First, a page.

Diabetes doubles tooth loss for US adults
Although tooth loss has decreased over the last four decades, U.S. adults with diabetes lose twice as many teeth as adults without diabetes. Black Americans with diabetes are at greater risk of experiencing tooth loss as they age than white or Mexican Americans with diabetes, Duke University researchers report.
The study assessed National Health and Nutrition Examination Survey (NHANES) trends in tooth loss from 1971-2012. While overall tooth loss declined over the 40-year study period, tooth loss remained more common in people with diabetes. Black Americans with diabetes lost more teeth than white and Mexican Americans with diabetes. The researchers suggest this difference could be a result of historical challenges non-Hispanic blacks faced in obtaining proper dental care because of a lack of dental services and dental knowledge.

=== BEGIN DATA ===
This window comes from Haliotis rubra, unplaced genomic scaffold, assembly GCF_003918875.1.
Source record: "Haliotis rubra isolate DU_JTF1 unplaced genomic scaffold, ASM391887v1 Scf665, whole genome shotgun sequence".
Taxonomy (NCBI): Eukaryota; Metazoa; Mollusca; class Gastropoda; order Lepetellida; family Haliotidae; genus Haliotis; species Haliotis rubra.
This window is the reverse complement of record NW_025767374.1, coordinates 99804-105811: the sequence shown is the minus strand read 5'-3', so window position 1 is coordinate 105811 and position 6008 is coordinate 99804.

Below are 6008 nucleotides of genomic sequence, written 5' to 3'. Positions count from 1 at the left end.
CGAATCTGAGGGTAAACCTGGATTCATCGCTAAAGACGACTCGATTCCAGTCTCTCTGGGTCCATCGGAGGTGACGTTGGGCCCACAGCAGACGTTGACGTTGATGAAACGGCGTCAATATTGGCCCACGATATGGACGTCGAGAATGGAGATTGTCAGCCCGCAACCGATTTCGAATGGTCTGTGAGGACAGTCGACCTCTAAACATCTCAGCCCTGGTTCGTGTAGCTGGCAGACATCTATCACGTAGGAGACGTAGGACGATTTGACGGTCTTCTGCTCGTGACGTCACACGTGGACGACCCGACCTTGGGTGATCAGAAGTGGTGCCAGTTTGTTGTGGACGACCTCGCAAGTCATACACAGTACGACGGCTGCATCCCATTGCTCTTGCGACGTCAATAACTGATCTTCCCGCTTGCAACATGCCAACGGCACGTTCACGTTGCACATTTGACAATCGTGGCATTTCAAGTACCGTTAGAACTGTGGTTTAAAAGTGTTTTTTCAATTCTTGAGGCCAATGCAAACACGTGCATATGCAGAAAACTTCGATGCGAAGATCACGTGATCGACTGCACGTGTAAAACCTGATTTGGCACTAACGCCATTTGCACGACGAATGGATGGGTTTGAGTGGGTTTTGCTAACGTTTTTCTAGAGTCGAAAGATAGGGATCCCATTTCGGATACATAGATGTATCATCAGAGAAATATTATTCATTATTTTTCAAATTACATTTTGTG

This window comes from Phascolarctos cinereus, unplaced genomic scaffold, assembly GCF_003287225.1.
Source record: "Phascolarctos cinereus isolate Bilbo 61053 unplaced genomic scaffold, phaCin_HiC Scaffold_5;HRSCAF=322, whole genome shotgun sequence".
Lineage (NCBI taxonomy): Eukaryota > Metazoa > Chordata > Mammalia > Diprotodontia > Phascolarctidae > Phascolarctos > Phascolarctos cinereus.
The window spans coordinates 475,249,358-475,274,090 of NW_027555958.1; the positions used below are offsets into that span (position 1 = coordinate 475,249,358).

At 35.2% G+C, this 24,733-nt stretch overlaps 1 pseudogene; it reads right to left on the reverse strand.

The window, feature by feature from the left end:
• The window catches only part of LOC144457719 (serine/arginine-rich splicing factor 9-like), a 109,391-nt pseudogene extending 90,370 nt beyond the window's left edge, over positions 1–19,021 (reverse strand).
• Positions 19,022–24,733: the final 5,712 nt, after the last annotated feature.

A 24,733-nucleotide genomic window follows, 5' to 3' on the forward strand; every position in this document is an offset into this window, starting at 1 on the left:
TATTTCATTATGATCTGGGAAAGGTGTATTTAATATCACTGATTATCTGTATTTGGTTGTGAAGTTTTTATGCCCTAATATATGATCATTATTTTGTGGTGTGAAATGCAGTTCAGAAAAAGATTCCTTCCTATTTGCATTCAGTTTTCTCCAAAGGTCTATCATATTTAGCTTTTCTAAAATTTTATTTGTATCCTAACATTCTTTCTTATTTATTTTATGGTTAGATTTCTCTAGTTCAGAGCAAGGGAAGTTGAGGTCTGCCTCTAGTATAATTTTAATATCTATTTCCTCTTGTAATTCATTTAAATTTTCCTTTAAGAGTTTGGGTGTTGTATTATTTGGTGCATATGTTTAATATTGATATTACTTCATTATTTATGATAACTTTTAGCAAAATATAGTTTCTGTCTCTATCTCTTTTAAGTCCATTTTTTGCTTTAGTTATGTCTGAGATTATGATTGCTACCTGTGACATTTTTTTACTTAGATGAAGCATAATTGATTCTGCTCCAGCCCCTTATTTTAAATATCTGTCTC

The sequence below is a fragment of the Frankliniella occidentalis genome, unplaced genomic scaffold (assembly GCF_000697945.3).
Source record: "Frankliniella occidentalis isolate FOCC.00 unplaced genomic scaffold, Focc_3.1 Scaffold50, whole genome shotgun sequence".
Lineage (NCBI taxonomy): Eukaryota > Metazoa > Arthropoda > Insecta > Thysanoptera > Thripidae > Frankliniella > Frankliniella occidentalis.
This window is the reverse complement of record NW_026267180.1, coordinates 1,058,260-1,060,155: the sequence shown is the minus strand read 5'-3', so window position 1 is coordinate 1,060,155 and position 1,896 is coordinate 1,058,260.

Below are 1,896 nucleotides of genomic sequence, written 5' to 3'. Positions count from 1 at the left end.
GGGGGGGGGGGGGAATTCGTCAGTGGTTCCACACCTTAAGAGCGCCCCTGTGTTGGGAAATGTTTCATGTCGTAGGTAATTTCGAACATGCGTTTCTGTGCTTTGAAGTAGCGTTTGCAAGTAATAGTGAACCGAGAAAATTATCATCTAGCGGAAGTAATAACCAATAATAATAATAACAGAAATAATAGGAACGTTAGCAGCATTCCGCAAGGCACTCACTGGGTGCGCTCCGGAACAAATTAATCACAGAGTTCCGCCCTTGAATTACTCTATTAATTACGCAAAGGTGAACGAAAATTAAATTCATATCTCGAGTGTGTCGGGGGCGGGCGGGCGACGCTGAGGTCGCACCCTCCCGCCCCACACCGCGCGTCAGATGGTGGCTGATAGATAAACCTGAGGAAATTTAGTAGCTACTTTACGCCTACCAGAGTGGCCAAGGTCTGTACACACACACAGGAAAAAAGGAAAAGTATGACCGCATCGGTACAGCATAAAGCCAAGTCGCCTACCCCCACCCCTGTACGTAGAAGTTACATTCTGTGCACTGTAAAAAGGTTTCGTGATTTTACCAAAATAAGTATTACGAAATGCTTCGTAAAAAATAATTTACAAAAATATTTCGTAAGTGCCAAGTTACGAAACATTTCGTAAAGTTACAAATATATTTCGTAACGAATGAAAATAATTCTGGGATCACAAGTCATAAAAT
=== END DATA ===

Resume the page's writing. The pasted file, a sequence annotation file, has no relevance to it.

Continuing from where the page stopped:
"People with diabetes have poorer oral health-related behaviors and do not brush and floss as often as people without diabetes," the researchers suggest. "Our study findings highlight the need to improve dental self-care and knowledge of diabetes risks among people with diabetes, especially among African Americans who experience more tooth loss."
Article: Forty-Year Trends in Tooth Loss Among American Adults With and Without Diabetes Mellitus: An Age-Period-Cohort Analysis, Bei Wu, PhD et al., Preventing Chronic Disease, published 3 December 2015.